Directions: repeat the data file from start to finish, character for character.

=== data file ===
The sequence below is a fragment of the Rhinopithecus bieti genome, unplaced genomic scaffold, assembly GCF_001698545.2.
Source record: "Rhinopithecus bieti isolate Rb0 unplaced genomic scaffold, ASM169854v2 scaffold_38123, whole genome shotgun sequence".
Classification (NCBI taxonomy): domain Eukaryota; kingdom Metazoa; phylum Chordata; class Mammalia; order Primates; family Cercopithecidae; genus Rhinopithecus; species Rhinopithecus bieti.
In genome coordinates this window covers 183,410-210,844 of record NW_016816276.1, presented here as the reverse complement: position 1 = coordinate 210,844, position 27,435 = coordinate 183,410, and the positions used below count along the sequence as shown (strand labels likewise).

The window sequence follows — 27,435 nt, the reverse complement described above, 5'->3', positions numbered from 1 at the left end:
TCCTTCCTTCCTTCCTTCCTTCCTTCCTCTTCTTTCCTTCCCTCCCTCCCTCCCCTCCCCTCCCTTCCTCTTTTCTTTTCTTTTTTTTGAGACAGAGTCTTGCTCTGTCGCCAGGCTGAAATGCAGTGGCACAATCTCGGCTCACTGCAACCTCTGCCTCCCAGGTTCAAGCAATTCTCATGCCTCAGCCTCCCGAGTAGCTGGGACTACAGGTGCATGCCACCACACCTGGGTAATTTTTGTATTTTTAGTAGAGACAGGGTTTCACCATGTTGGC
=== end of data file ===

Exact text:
The sequence below is a fragment of the Rhinopithecus bieti genome, unplaced genomic scaffold, assembly GCF_001698545.2.
Source record: "Rhinopithecus bieti isolate Rb0 unplaced genomic scaffold, ASM169854v2 scaffold_38123, whole genome shotgun sequence".
Classification (NCBI taxonomy): domain Eukaryota; kingdom Metazoa; phylum Chordata; class Mammalia; order Primates; family Cercopithecidae; genus Rhinopithecus; species Rhinopithecus bieti.
In genome coordinates this window covers 183,410-210,844 of record NW_016816276.1, presented here as the reverse complement: position 1 = coordinate 210,844, position 27,435 = coordinate 183,410, and the positions used below count along the sequence as shown (strand labels likewise).

The window sequence follows — 27,435 nt, the reverse complement described above, 5'->3', positions numbered from 1 at the left end:
TCCTTCCTTCCTTCCTTCCTTCCTTCCTCTTCTTTCCTTCCCTCCCTCCCTCCCCTCCCCTCCCTTCCTCTTTTCTTTTCTTTTTTTTGAGACAGAGTCTTGCTCTGTCGCCAGGCTGAAATGCAGTGGCACAATCTCGGCTCACTGCAACCTCTGCCTCCCAGGTTCAAGCAATTCTCATGCCTCAGCCTCCCGAGTAGCTGGGACTACAGGTGCATGCCACCACACCTGGGTAATTTTTGTATTTTTAGTAGAGACAGGGTTTCACCATGTTGGC